Although ICE prioritized the arrest, Fugitive Operations did not receive the AFile in the mail until 8 days after requesting it. Fugitive Operations wanted to review the migrant’s A-File before the arrest to enhance officer safety and help plan the operation. For example, if the A-File contained evidence that the migrant engaged in prior violence, awareness of this information could enhance officer safety during an arrest. The A-File could also have photographs to help officers identify the migrant during surveillance.

Officials explained that the delay in receiving the A-File may have been because the ICE ERO Yuma Office receives approximately 1,000 A-Files once or twice a week from the Yuma CPC and must sort, box, and ship them to ICE ERO offices near migrants’ destinations nationwide. ICE officials said although they rely on A-File information to plan arrests, delays in obtaining paper A-Files are common. In fiscal year 2022, DHS piloted the use of electronic A-Files to streamline immigration processing at a Texas facility but has not yet expanded the pilot.

Can’t…can’t they scan and email the documents? How much money are these places receiving that they cannot hire more people?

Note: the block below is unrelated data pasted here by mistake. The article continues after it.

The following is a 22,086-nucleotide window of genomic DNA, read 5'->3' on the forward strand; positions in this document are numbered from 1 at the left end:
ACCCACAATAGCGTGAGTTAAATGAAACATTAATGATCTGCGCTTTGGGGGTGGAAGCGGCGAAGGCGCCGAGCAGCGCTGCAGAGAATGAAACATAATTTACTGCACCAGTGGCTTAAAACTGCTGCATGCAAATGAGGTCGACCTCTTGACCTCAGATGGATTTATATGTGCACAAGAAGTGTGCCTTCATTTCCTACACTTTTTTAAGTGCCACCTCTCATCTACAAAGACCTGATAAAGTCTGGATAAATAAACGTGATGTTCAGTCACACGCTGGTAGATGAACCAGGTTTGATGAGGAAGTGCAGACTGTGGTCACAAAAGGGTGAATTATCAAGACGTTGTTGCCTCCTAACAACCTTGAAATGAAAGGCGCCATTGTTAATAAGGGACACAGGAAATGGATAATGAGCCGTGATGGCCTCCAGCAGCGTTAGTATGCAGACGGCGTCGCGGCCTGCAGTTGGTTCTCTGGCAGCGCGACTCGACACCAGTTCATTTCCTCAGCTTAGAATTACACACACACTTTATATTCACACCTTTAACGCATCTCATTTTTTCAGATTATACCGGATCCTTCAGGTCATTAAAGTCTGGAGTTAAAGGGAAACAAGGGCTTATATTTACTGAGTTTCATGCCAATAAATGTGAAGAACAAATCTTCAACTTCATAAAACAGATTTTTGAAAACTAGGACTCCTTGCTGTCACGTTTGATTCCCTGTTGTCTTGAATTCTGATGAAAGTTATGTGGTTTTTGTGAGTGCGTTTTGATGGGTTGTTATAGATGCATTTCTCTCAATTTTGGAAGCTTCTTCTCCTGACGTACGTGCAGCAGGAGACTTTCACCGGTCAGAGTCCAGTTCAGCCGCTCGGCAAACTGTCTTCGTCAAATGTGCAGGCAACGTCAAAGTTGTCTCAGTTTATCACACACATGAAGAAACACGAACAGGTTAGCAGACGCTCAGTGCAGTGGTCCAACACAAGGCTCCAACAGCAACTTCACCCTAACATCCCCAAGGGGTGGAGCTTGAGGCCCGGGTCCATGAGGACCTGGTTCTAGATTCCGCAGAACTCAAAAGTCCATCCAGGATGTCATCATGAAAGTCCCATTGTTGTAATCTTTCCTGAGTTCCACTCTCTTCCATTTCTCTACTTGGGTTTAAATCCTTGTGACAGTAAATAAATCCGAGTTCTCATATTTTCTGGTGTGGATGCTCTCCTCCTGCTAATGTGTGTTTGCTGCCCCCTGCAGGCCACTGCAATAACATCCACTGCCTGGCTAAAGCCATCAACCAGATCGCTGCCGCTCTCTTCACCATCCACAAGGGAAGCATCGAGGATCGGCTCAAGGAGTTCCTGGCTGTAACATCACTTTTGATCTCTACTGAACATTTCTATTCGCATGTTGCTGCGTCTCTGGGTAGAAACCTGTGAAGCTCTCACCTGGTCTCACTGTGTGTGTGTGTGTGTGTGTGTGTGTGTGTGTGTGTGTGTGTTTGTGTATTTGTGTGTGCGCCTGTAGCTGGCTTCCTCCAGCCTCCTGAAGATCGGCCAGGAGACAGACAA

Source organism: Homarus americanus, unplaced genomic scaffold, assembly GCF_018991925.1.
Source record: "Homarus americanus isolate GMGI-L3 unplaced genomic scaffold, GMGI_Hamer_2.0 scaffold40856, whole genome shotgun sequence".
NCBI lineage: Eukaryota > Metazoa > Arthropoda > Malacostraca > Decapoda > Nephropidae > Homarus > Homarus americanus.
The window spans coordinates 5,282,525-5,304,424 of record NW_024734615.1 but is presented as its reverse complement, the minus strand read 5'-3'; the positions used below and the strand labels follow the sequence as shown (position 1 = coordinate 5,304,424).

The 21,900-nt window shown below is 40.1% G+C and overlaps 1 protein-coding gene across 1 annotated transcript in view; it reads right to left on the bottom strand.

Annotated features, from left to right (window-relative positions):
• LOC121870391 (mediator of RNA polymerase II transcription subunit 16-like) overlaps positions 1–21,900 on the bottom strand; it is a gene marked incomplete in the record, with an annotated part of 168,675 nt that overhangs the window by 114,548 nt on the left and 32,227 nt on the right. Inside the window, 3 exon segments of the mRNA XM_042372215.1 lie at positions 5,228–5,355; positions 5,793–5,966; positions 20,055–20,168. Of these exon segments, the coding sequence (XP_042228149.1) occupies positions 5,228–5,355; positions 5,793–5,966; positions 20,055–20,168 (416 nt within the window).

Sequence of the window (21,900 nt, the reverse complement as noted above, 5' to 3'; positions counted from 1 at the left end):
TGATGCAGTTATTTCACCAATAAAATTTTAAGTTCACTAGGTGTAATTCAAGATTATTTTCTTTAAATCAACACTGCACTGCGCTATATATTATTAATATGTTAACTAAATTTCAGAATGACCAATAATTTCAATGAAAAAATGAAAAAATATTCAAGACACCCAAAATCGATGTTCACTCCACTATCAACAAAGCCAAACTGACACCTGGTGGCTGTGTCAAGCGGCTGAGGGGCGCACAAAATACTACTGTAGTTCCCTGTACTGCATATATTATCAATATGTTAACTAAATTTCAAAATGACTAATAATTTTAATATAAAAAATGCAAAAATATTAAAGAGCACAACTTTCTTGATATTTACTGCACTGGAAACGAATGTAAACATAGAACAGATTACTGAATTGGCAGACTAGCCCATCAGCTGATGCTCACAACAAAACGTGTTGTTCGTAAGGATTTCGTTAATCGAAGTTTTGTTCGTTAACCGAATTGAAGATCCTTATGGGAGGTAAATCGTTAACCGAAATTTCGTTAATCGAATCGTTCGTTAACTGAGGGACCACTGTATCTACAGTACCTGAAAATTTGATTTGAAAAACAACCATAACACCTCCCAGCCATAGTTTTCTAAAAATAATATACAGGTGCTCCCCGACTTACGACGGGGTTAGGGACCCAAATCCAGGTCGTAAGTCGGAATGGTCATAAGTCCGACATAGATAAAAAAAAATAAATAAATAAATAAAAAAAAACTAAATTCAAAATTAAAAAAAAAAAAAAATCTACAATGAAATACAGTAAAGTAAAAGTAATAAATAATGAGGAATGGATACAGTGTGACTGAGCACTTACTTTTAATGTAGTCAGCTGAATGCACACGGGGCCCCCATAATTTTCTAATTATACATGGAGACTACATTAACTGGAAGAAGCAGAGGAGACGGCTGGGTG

On May 6, 2022, the Fugitive Operations also had problems accessing the migrant’s GPS data during the arrest because the agents requested the information hours before the Tampa ATD office opened.


1. CBP sent an interview request to the wrong distribution list
2. Didn’t share information with the TSC
3. Released the migrant before the NTC and TSC could finish their job
4. Mailing information to an ICE office prevented agents from quickly arresting the migrant
5. Give Fugitive Operations access to GPS data

The IG said DHS is working on “transferring migrant documentation electronically.” It’s 2023. Everyone has been sharing information electronically for at least two decades.